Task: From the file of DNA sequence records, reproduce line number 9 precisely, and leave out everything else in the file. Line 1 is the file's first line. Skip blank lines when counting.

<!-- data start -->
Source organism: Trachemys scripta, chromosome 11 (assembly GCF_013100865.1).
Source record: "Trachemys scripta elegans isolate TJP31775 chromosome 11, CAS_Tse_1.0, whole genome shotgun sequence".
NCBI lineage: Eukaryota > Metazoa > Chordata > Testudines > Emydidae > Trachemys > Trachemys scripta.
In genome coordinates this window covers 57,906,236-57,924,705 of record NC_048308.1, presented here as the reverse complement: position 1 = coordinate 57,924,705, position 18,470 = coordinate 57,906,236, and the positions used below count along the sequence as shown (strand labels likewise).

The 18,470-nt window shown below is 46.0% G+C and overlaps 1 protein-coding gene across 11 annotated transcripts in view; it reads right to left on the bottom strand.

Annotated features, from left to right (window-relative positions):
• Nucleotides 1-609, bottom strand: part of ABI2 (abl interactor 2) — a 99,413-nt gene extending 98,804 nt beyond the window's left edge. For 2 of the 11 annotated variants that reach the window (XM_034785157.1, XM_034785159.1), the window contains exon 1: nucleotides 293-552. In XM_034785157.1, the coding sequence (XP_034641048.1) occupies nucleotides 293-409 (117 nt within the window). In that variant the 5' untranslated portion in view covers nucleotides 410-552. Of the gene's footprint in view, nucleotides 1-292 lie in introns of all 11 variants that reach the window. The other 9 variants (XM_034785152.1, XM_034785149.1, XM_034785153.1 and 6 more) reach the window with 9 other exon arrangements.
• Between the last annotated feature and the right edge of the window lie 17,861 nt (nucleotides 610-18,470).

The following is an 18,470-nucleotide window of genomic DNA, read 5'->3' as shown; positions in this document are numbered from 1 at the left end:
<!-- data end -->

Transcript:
The following is an 18,470-nucleotide window of genomic DNA, read 5'->3' as shown; positions in this document are numbered from 1 at the left end: